Monday, February 8, 2021

Favorite (four), seventy-two

Just like in my other seventy-one posts in this series, I want to take a second to single out the highlights of my recent film viewing.  Most of the films I have been glad to see but only a very few have stayed with me.  This series is my filter for those and my hope is one or two will be good to you as well.

Ernst Lubitsch's Angel
Lubitsch's sophisticated touch is on full display in almost every second of the final thirty minutes.  It is a sophistication that is sexy, leaving the viewer on edge unsure how the characters will work out the knots that their lives have become.  Although it is the only time Lubitsch worked with Dietrich, he taps into her elusiveness, her allure, her power.  And I can't recall Herbert Marshall ever being in fuller command of the screen.  

Emmanuel Mouret's Love Affair(s)
Mouret proves himself very adept at tackling the romantic comedy genre while finding ways to make it feel updated and modern  His most interesting contributions come by way of his parallel narrators and the way he continually subverts our expectations.  While I wish his use of music a bit more restrained, this is a strong new entry for French cinema, in the footsteps of Desplechin and Assayas, and alongside Civeyrac.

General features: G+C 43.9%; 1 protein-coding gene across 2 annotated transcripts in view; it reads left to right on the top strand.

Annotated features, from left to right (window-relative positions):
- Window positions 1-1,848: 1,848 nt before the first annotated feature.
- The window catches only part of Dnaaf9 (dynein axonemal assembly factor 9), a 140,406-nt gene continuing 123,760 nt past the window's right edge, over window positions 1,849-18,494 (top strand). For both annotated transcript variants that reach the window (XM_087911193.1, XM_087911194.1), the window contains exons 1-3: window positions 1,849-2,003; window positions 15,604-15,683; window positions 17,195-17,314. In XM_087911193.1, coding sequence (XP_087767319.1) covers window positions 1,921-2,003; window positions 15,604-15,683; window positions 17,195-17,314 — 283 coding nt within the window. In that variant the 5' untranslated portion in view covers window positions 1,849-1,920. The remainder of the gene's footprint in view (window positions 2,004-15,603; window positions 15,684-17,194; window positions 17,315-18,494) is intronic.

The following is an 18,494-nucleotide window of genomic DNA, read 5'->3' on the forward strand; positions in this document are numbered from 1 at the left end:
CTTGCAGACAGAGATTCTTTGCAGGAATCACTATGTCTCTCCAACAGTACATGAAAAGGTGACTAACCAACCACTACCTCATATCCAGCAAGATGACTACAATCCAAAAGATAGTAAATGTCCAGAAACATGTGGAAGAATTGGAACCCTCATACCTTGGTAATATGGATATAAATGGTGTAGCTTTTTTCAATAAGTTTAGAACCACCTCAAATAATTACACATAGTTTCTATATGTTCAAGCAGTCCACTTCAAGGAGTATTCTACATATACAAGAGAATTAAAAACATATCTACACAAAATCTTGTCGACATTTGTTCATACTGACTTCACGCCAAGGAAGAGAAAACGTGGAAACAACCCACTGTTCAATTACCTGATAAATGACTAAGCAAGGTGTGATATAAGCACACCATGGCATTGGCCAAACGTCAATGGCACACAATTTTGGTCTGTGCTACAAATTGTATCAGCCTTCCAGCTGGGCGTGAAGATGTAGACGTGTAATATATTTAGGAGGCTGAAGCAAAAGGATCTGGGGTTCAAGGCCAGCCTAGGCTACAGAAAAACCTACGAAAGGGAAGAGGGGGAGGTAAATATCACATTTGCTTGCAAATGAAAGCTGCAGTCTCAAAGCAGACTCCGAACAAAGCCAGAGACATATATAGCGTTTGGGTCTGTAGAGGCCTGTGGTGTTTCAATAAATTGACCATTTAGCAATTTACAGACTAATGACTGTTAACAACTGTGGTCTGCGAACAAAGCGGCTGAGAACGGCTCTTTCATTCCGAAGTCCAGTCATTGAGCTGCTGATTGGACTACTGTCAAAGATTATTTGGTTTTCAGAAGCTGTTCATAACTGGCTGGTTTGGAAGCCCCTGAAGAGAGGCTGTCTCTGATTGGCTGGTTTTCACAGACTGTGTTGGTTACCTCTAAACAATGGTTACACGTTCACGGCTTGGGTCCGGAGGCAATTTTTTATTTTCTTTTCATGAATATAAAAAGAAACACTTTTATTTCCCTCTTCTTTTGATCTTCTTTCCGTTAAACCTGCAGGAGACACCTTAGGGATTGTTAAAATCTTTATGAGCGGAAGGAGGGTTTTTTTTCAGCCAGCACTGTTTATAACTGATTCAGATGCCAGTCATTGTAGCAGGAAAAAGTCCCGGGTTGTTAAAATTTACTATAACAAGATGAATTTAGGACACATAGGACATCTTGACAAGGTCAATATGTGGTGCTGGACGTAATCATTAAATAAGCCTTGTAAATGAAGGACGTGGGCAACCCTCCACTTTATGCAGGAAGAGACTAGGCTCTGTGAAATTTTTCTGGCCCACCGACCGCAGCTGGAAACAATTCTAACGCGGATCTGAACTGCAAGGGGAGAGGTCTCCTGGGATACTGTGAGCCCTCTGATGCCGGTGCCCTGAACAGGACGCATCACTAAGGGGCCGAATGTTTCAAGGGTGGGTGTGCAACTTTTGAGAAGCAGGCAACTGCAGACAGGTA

Clint Eastwood's Richard Jewell
If there was nothing else but the acting - the lead performance and the performances by Rockwell, Wilde and Bates - I would encourage people to run down Eastwood's latest work.  The acting is strong.  And for the umpteenth time, Eastwood once again delivers a compelling story in a style that remains supportive, straightforward, barely visible.  

John Dahl's Rounders
Every now and then I will see a reconsider film, a movie that forces me to rethink how I feel about an actor, a director or several of its cast or crew.  Although adhering closely to the path set out by The Hustler and countless other films about redemption, and certainly not seeking to be high art, Rounders made me for the first time rate Dahl and Norton, both of whom I have always felt lukewarm about.  It has to be the greatest film yet about poker.